Cirque du Freak: The Vampire's Assistant is based on a popular series of young adult books that I haven't read. It's a bit bland and doesn't have much in the way of a really freaky, weird or dangerous atmosphere, but it's entertaining enough, sort of a bland temporary fix or appetizer for the upcoming bland feast of the second Twilight movie, New Moon, arriving next month.
The movie begins with two sixteen-year-old best friends in high school, Darren (Chris Massoglia) and Steve (Josh Hutcherson, Bridge to Terabithia, Journey to the Center of the Earth). Darren is pretty popular (he tells us) and gets very good grades, while Steve's a bit more trouble, disliking his boring life and mixing Darren up in a class-skipping, rock-throwing incident early on, earning Darren a lecture, grounding and orders not to see Steve again from his parents.
Does he listen? Of course not. When he and Steve see a cool tricked-out purple hearse/Porsche driving around outside their high school, which drops an advertisement for "the world's oldest continuing freak show," they determine to sneak out and attend.
Did I mention that Darren loves spiders, while Steve's obsessed with vampires? That's important. The freak show includes a vampire, Crepsley (John C. Reilly), doing an act with his huge magical red-and-blue spider, along with some other acts. This part could have been a lot more freaky, but the film never quite embraces its freakishness in a totally satisfying way.
But it impresses Darren enough to get him to sneak back to the vampire's dressing room to steal the spider, and Steve enough, you guessed it, to sneak back to the vampire's dressing room to make a desperate plea for Crepsley to rescue him from his boring life and make him a vampire.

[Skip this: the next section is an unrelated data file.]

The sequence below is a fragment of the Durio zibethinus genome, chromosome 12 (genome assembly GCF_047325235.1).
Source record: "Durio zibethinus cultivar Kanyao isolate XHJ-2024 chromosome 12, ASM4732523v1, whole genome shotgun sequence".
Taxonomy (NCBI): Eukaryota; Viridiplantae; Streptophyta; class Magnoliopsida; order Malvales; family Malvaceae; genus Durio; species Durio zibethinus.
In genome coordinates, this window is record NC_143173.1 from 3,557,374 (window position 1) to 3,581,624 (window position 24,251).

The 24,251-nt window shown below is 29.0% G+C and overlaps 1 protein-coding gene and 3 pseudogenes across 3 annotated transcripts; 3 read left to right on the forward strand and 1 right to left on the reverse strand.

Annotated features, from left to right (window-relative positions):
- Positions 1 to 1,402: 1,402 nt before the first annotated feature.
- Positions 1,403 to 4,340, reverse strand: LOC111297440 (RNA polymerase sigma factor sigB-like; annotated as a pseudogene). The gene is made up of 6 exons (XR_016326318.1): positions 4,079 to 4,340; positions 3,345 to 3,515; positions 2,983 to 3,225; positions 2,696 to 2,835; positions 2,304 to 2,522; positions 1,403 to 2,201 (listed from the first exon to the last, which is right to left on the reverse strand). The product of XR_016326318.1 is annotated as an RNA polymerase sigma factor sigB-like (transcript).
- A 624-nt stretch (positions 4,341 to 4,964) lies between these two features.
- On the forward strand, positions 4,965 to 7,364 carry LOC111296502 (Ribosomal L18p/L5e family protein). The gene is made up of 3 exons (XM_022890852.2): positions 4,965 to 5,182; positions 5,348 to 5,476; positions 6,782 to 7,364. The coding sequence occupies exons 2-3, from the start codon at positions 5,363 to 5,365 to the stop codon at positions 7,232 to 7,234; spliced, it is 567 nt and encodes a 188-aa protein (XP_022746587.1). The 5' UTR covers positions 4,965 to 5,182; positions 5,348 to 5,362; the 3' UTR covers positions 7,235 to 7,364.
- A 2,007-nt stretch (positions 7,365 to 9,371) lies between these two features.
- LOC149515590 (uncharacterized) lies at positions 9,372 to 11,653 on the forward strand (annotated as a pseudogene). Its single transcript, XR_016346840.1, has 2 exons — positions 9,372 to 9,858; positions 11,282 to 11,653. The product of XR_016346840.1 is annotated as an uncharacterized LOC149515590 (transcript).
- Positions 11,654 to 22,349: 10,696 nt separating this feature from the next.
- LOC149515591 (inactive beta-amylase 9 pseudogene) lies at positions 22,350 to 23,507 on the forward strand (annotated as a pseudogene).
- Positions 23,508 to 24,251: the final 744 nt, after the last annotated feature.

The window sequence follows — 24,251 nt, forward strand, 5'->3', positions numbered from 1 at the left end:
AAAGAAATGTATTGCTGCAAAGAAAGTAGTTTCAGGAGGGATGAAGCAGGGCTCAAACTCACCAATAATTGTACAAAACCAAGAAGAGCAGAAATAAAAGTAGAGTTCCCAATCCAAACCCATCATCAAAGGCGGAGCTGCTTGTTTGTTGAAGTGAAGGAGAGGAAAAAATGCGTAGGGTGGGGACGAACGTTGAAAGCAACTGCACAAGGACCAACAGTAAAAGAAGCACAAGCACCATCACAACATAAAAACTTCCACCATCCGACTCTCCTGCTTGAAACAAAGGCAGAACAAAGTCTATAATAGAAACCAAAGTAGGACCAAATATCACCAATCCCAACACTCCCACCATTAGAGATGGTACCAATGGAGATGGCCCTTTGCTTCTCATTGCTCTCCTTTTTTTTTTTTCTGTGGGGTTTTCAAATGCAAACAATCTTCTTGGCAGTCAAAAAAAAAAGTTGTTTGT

Without getting into any plot spoilers, the spider and the vampire both create further complications for the boys. The Cirque turns out to be sort of a clearinghouse for freaks, of course, as well as for supernatural beings who agree to live by its rules. This doesn't mean they have to get along, there may even be a war brewing with forces inside and outside of the tent. And Darren and Steve seem to be important pawns in a prophecy which both sides are interested in seeing play out.
Norm Macdonald, formerly of SNL's "Weekend Update," famously reviewed the movie version of Interview with the Vampire in three words: "Not gay enough," which is funny, but also revealing. There's just something gay about vampires who want to spend a lot of time with other vampires of the same sex, it can't be avoided, even if somebody's trying to avoid those implications for some young adult vampire movies like this one, or Twilight.
But it comes through anyway. The Vampire's Assistant mostly tries to avoid directly addressing any sexual issues, though there's a bit of a love story between Darren and a girl who works for the Cirque. But there are still some metaphorical analogies concerning the relationships among Darren and Steve, Crepsley and Mr. Tiny, a creepy master of a werewolf, Murlaugh (Ray Stevenson) and a small army of shrunken-head zombies, who's doing his best to foment a war between the more sedate vampires and the deadly "Vampanese."
If you like young adult vampire movies, there's not much to dislike here, and Chris Mossoglia has a certain vampiric presence in addition to a pretty likable screen presence. John C. Reilly adds some heft and humor without being too ridiculous, and the story's set up for perhaps more good things to come in future films. I was interested enough to see what might happen next.
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